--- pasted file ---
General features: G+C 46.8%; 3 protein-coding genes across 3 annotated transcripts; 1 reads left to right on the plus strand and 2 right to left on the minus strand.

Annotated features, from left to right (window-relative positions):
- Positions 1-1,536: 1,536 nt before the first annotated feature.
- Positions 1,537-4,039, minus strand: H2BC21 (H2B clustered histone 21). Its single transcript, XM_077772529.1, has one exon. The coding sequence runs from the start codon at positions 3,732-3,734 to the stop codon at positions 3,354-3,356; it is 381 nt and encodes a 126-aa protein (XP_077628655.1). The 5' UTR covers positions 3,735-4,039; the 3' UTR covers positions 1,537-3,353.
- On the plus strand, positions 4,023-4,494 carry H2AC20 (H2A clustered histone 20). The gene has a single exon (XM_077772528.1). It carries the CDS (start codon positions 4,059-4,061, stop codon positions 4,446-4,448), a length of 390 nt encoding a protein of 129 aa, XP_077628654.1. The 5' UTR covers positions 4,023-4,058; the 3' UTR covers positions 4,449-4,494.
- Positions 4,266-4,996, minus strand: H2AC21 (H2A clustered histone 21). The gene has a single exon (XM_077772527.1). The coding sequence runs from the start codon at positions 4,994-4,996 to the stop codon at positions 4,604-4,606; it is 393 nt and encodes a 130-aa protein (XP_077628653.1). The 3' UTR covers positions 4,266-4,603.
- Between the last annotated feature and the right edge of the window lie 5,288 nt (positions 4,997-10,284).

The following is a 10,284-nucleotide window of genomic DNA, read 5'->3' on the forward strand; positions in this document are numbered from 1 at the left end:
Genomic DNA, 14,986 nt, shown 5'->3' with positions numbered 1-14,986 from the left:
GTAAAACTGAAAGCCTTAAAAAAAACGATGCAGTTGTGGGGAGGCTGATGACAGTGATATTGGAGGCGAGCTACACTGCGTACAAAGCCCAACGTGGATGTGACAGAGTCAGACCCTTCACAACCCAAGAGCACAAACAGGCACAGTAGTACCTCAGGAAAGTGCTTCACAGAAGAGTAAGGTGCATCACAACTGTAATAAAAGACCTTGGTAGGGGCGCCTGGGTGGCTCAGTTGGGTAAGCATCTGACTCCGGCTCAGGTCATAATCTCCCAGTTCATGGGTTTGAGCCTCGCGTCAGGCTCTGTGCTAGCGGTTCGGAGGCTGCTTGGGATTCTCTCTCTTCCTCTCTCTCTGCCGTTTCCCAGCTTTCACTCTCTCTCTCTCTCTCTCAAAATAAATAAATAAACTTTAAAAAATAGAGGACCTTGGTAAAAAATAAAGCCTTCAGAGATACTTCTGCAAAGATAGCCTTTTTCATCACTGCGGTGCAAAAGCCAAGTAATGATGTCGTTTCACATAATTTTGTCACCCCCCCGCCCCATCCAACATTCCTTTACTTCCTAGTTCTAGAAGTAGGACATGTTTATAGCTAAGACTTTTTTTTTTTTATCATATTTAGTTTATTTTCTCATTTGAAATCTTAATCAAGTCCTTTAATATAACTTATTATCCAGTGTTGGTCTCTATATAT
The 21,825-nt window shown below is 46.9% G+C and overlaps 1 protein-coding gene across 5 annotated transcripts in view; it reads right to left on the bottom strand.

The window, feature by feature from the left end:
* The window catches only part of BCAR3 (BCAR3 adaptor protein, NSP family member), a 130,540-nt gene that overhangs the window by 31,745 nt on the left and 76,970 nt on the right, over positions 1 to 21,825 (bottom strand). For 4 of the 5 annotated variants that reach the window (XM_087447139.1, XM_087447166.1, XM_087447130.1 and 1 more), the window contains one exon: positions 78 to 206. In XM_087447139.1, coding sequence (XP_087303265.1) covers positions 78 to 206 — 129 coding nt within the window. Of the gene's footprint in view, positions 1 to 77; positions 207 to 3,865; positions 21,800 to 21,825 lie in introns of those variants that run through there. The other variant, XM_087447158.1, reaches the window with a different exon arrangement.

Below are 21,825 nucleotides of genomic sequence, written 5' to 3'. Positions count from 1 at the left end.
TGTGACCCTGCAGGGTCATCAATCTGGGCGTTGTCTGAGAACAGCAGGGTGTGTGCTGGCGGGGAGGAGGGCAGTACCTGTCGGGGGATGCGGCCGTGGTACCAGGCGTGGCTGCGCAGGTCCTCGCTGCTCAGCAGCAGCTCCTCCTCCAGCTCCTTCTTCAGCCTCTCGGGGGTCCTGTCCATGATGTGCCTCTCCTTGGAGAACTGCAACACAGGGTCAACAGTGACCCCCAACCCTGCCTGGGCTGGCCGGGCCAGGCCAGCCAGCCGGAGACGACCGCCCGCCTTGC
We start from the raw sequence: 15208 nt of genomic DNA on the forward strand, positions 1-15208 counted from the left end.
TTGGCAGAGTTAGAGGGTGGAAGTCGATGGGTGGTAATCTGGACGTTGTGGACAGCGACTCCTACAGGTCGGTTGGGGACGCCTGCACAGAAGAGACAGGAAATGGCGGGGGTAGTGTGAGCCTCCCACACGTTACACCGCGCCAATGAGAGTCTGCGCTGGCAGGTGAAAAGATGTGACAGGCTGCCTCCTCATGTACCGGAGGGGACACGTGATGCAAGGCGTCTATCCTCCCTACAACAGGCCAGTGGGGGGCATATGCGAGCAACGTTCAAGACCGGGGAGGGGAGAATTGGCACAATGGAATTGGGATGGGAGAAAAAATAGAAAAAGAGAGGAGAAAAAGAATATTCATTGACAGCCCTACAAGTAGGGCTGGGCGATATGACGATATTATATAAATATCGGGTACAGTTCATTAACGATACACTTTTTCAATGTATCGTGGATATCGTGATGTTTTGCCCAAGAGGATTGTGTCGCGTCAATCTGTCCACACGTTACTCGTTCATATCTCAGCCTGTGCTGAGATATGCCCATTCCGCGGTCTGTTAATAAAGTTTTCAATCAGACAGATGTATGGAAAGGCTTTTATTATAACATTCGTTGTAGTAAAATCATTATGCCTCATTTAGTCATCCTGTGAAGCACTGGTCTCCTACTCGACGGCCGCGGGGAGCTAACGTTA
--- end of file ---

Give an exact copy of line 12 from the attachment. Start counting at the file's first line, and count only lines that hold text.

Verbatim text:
The window, feature by feature from the left end: